Review | Book review: Felicia Yap’s thriller Yesterday turns lens on digitally obsessed society struck by short-term memory loss
In Malaysia-born author’s futuristic murder mystery, a quick-paced summer read filled with action, intrigue and sex, characters’ brains reboot after 24 and 48 hours, meaning all memories have to be logged in a digital diary
By Felicia Yap
Yesterday, the debut novel by Malaysia-born author Felicia Yap, is perfect summertime reading for sci-fi geeks and murder mystery fans.
This thriller is set in idyllic Cambridge, England, where Mark Henry Evans, a successful novelist and aspiring politician, lives in a spacious mansion with his pretty blonde wife, Claire.
The twist is that, in this alternative reality, nobody has long-term memory. The world is divided into “Duos”, who can remember things for two days, and the inferior “Monos”, who can only recall events for one day. In a society entirely dependent on technology, the human brain essentially crashes every 24 or 48 hours, and needs to be rebooted.
People do retain basic facts about themselves – names, spouses, jobs, addresses – so that society can at least function. But most short-term memories are stored in devices called iDiaries, in a not-too-subtle jab at the ubiquitousness of Apple. Every night, responsible citizens update that day’s details into their iDiaries, which the authorities may or may not be keeping under surveillance. The next morning, the world’s citizens reach for the glowing iDiary on their kitchen counters, to catch up with where they left off with their lives.
The story starts with Claire Evans, who knows she has been trapped at home in a sobbing, hysterical state for 24 hours, although she cannot figure out the reason, only that it was “something nightmarish”. She did not record it in her iDiary, so the details of that trauma are gone from her mind forever.
Her husband knows – since he is a Duo – but he’s not telling.
The couple are rattled by the morning news on the radio, which reports that a woman was found drowned near their home in the River Cam. Soon enough, the police are on their doorstep, questioning Mark about his relationship to the mysterious murdered blonde, whom they identify as Sophia Alyssa Ayling.
The author has already teased the reader with a description of Sophia in the book’s prologue, set two years before the murder. Sophia describes herself as a once-plain girl, with “a flat chest and protruding ears”, who spent 17 years in an insane asylum. Now that she is free and rich, she plans on transforming herself into a seductress and murderer who will seek revenge on her rivals.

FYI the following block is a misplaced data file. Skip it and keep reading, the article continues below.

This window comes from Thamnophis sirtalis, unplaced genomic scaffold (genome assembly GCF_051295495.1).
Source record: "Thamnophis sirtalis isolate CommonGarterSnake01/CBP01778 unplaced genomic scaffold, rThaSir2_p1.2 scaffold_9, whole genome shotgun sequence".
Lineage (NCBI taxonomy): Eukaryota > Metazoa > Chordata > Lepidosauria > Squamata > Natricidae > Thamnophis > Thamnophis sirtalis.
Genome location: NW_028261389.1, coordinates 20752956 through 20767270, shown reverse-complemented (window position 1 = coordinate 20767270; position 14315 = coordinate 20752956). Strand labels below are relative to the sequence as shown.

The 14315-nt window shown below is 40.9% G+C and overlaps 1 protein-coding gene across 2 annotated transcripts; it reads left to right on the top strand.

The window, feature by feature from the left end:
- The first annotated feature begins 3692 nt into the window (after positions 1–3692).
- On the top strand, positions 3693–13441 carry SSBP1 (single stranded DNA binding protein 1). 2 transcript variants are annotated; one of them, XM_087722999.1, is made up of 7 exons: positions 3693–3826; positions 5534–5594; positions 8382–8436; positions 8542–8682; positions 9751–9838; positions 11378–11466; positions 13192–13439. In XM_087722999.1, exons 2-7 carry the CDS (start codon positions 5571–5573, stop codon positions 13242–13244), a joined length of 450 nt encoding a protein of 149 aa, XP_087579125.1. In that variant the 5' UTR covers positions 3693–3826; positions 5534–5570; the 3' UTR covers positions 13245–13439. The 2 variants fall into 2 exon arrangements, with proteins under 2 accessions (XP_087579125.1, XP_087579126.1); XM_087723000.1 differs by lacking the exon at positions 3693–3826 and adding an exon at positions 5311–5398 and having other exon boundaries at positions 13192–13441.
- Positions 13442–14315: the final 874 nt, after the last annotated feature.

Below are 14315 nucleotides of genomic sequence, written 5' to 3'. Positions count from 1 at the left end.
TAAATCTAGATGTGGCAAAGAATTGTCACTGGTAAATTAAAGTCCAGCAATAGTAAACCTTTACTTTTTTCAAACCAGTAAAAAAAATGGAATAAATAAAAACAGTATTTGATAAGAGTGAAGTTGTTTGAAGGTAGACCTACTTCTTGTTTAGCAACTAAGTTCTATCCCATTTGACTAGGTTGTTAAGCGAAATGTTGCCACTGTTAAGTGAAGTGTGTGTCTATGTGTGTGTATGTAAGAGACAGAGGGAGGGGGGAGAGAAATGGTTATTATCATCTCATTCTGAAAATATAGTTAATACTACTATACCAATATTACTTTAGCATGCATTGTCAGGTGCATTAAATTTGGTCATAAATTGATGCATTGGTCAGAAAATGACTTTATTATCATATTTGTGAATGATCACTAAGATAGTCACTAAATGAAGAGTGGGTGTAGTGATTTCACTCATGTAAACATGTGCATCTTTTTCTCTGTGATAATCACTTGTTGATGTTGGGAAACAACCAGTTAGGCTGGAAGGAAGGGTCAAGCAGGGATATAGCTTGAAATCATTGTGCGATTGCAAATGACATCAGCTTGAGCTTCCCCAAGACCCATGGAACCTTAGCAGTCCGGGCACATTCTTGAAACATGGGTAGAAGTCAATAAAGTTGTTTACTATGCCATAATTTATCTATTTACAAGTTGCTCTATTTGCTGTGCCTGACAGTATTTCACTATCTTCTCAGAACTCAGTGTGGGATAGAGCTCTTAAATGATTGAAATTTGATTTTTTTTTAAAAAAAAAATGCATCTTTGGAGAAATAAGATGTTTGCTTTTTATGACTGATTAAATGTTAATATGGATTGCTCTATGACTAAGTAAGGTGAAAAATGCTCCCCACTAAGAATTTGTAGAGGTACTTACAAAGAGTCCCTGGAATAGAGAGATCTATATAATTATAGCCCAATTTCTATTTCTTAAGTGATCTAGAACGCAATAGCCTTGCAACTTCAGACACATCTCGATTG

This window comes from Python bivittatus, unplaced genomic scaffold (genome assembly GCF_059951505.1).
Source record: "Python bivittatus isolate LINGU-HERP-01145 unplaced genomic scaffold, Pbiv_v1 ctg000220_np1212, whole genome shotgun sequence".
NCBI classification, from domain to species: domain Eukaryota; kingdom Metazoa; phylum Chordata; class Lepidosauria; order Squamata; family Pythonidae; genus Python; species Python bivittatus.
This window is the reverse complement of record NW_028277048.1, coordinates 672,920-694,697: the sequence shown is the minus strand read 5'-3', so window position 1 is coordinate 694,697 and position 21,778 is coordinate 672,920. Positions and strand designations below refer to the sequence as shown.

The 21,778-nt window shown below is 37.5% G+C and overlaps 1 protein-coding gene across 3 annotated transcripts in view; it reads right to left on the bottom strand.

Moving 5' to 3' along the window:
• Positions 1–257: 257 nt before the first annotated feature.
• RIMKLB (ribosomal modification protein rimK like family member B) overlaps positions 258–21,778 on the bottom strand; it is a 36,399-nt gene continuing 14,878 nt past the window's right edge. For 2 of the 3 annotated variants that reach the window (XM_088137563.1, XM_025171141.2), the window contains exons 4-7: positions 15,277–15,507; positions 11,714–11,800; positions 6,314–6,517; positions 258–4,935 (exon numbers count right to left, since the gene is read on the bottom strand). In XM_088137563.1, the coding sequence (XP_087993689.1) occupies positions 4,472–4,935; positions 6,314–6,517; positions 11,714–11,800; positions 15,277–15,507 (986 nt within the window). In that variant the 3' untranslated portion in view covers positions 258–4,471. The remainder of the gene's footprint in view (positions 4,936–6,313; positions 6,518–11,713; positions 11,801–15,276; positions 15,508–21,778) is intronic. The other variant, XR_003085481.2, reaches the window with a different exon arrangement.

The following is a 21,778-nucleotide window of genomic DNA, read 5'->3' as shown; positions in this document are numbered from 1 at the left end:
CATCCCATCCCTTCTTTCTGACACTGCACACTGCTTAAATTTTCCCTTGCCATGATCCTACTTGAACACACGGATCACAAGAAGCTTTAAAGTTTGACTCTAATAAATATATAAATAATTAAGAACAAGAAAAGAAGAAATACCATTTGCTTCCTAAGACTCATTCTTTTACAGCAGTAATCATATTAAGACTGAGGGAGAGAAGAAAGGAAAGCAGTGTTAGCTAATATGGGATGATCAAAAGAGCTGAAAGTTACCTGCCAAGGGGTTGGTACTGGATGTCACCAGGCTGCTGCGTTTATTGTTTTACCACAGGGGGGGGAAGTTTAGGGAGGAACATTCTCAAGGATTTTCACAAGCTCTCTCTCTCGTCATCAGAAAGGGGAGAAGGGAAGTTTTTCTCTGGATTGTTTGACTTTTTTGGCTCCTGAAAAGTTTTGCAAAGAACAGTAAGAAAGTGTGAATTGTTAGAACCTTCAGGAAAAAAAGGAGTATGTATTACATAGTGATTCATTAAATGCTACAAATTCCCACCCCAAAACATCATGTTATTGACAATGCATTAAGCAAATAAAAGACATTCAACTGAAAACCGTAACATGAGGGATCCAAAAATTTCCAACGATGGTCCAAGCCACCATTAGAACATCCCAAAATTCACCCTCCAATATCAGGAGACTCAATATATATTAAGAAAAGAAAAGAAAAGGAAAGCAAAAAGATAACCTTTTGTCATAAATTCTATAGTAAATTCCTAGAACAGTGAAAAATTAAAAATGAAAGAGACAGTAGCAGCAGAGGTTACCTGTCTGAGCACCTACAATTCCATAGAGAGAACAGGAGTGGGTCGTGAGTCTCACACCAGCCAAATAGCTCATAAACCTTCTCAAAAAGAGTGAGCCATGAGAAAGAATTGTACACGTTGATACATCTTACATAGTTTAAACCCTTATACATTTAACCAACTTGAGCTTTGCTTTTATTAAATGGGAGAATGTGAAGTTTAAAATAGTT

Sophia thinks she is the only known person on earth to have a full memory, meaning she feels she can literally get away with murder.
Yesterday is an obvious parody of England’s class system. “Duos”, such as Mark Evans, are university-educated professionals who own tech companies, run governments, and go on tropical vacations. “Monos” are basically white trash, depicted here as ex-strippers, low-level cops, and people with tattoos.
If a “Mono” girl is blessed with beauty – and in this book, that invariably means being a peroxided and Botoxed Barbie with implants – then maybe that “Mono” girl can marry a “Duo”.
Yesterday is also a commentary on modern society, where people use their phones as alarm clocks, calendars, cameras, entertainment, news feed and messengers.
Murder mysteries generally involve a lot of questions: “Where were you last Wednesday? Have the neighbours been acting strangely? Is there a clue to be found in your home?” Only in Yesterday, the characters have to answer each query by doing a keyword search on their iDiaries and then staring into screens. Yap has created a carnival fun-house mirror reflection of our digitally obsessed lives.
If there is one weakness in this debut novel, it is that the characters are not particularly deep or likeable. Sophia may be a fascinating, murderous beauty – but she is also vain, superficial and foul-mouthed, and there are only so many descriptions of her lingerie and stilettos a reader can take.
Mark, although redeemed in part by the end, spends much of his time being pompous and vaguely terrible to his wife.
One feels far more sympathy for side characters such as Hans Richardson, a police detective who is secretly a Mono but has passed for a Duo thanks to his amazing ability to solve cases in the 24 hours before his memory fails him. Same goes for Claire, the hapless Mono trophy wife who turns out to be more interesting than she first seems.
Ultimately, Yesterday doesn’t make any earth-shattering revelations about society, technology or memory – but it doesn’t have to. It’s a quick-paced summer read filled with action, intrigue and sex, with a futuristic twist that keeps it original.